|Leaves and immature cones|
| Thuja occidentalis|
Thuja occidentalis, also known as northern white-cedar or eastern arborvitae, is an evergreen coniferous tree, in the cypress family Cupressaceae, which is native to eastern Canada and much of the north, central and upper Northeastern United States, but widely cultivated as an ornamental plant. The species was first described by Carl Linnaeus in 1753, and the binomial name remains current.
Common names include:
The name arborvitae is particularly used in the horticultural trade in the United States. It is Latin for "tree of life" - due to the supposed medicinal properties of the sap, bark and twigs. Despite its common names, it is not a true cedar in the genus Cedrus, nor is it related to the Australian white cedar, Melia azedarach.
Unlike the closely related western red-cedar (Thuja plicata), northern white-cedar is only a small or medium-sized tree, growing to a height of 15 m (49 ft) tall with a 0.9 metres (2 ft 11 in) trunk diameter, exceptionally to 38 metres (125 ft) tall and 1.8 metres (5 ft 11 in) diameter. The tree is often stunted or prostrate in less favorable locations. The bark is red-brown, furrowed and peels in narrow, longitudinal strips.
- Botanical illustration from 1913
- Nearly ripe seed cones
- A cluster of fallen ripe seed cones, lying in leaf litter
The seed cones are slender, yellow-green, ripening to brown, 9–14 millimetres (11⁄32–9⁄16 in) long and 4–5 millimetres (5⁄32–3⁄16 in) broad, with 6-8 overlapping scales. They contain about 8 seeds each. The branches may take root if the tree falls.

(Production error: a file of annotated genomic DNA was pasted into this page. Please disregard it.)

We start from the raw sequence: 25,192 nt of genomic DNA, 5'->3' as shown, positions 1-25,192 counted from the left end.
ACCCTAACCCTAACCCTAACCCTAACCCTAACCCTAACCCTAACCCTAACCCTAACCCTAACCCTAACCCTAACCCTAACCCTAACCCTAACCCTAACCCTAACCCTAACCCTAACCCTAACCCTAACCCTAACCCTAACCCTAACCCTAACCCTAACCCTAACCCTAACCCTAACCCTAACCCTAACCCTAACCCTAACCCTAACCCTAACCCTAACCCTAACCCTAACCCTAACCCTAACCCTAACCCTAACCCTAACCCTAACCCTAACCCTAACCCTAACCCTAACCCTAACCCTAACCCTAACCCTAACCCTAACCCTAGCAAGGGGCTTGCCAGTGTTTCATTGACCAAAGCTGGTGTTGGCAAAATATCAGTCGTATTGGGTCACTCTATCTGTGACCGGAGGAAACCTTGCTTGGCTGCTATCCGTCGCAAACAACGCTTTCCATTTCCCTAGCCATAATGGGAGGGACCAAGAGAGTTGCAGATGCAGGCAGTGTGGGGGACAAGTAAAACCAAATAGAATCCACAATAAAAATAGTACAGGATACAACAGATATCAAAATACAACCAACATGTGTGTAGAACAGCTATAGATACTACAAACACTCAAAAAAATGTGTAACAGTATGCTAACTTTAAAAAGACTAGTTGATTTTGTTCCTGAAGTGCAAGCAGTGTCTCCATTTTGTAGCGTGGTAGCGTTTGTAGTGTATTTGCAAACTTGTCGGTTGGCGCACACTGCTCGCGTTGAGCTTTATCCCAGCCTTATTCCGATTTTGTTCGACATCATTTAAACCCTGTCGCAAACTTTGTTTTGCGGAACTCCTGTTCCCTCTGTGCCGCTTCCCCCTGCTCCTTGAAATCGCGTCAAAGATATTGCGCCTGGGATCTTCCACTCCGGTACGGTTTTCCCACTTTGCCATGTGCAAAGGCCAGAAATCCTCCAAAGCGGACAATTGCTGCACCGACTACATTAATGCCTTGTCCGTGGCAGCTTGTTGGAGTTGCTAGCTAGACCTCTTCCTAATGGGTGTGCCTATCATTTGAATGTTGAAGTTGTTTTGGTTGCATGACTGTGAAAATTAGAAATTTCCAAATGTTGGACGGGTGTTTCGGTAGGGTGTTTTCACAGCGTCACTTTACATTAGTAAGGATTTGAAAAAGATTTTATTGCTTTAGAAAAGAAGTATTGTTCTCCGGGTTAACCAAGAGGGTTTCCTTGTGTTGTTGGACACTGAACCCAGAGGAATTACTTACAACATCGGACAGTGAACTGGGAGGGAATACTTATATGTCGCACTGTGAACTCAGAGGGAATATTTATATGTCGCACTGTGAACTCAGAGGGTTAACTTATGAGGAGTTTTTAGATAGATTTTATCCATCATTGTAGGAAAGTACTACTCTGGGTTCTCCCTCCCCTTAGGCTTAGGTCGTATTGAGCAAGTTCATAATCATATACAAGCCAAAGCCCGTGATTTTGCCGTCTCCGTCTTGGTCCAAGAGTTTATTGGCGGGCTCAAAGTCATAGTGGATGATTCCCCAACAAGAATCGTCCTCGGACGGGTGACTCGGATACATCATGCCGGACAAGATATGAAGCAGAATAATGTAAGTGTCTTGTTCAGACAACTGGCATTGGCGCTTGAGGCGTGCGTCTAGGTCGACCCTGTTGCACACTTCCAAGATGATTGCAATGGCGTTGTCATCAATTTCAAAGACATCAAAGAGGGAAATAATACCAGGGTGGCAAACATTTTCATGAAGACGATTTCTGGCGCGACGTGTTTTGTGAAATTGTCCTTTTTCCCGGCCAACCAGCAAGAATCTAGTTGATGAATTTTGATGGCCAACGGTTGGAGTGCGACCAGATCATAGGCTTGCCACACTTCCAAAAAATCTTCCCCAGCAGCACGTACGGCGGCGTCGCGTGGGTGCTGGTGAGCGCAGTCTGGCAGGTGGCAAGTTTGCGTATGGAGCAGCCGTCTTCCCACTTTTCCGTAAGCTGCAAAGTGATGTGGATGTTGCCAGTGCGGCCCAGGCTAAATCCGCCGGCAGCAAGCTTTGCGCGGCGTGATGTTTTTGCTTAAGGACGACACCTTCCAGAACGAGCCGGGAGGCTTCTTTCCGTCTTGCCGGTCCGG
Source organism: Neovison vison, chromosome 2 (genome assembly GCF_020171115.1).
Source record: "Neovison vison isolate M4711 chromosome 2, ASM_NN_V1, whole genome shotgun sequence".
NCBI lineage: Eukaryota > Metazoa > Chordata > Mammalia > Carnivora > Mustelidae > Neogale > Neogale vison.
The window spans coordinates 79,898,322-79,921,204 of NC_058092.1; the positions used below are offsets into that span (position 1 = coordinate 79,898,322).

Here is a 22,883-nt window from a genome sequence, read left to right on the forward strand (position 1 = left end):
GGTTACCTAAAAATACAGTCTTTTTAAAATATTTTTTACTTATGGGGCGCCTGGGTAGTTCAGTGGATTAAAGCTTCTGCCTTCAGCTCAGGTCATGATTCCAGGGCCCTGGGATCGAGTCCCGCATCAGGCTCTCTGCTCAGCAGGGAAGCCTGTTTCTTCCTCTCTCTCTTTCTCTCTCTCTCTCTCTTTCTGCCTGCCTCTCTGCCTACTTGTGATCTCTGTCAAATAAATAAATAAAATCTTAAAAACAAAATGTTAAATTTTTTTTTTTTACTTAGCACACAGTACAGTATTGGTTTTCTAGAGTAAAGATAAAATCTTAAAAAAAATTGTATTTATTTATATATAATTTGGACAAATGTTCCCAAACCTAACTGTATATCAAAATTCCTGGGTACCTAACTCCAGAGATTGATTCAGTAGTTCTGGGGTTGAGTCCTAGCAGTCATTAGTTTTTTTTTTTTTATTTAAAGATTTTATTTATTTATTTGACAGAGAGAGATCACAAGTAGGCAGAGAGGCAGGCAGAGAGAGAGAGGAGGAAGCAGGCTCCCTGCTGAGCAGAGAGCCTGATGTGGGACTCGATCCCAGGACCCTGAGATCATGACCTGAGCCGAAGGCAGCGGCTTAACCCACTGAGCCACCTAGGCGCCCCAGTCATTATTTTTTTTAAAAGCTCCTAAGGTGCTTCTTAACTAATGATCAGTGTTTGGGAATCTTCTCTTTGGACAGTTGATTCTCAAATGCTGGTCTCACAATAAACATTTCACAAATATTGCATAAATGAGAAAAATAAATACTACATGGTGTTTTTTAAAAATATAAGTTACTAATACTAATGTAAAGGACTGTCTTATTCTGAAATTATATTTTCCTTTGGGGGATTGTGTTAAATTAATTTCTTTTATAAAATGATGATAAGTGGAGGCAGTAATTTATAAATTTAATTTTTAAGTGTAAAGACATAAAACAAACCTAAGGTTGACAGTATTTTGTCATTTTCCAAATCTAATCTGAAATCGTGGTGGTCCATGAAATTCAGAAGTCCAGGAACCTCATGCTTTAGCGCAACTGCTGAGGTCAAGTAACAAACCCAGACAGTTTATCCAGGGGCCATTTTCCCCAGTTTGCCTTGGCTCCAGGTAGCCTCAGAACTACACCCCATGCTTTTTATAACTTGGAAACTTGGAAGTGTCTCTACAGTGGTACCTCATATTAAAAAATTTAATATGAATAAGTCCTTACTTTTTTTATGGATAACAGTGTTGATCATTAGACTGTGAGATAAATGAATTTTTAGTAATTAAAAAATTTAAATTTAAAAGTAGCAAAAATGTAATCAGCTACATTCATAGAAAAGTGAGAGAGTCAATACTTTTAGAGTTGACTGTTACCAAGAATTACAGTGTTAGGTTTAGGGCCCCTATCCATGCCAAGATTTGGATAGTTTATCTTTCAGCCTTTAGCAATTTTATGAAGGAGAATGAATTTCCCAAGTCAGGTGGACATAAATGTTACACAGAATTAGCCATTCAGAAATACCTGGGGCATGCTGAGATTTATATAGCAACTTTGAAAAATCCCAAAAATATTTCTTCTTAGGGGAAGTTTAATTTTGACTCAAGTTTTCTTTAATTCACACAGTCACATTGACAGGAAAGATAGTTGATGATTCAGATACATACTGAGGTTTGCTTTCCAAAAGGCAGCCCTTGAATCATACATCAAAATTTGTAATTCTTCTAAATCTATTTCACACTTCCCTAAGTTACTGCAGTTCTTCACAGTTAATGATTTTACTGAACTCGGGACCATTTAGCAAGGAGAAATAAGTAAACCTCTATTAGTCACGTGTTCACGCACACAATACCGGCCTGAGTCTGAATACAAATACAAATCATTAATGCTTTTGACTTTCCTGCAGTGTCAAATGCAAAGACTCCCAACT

Northern white-cedar is native to an area in the southern part of eastern Canada and the adjacent part of the northern United States. It extends from southeastern Manitoba east throughout the Great Lakes region and into Ontario, Québec, Vermont, New Hampshire, Maine, Prince Edward Island, New Brunswick, and Nova Scotia. There are isolated populations in west-central Manitoba, and to the south in Massachusetts, Connecticut, Ohio, and Illinois and in the Appalachian Mountains of Kentucky, Tennessee, North Carolina, Pennsylvania, Maryland, Virginia, and West Virginia. In Canada, its range reaches the Arctic treeline and the southern tip of Hudson Bay. It grows mainly in places with cooler summers, with an average of 16 to 22 °C (61 to 72 °F) in July, and a shorter growing season, from 90 to 180 days.
Northern white-cedar grows naturally in wet forests, being particularly abundant in coniferous swamps where other larger and faster-growing trees cannot compete successfully. It also occurs on other sites with reduced tree competition, such as cliffs. Although not currently listed as endangered, wild white-cedar populations are threatened in many areas by high deer numbers; deer find the soft evergreen foliage a very attractive winter food, and strip it rapidly. The largest known specimen is 34 m (112 ft) tall and 175 cm (69 in) diameter, on South Manitou Island within Leelanau County, Michigan.
Northern white-cedar can be a very long-lived tree in certain conditions, with notably old specimens growing on cliffs where they are inaccessible to deer and wildfire; the oldest known living specimen is just over 1,100 years old, but a dead specimen with over 1,650 growth rings has been found. Despite their age, these very old trees are small and stunted due to the difficult growing conditions. The Witch Tree, a T. occidentalis growing out of a cliff face on Lake Superior in Minnesota, was described by the French explorer Sieur de la Verendrye as being a mature tree in 1731; it is still alive today.
White-cedar specimens found growing on cliff faces in southern Ontario are the oldest trees in Eastern North America and all of Canada, growing to ages in excess of 1,653 years.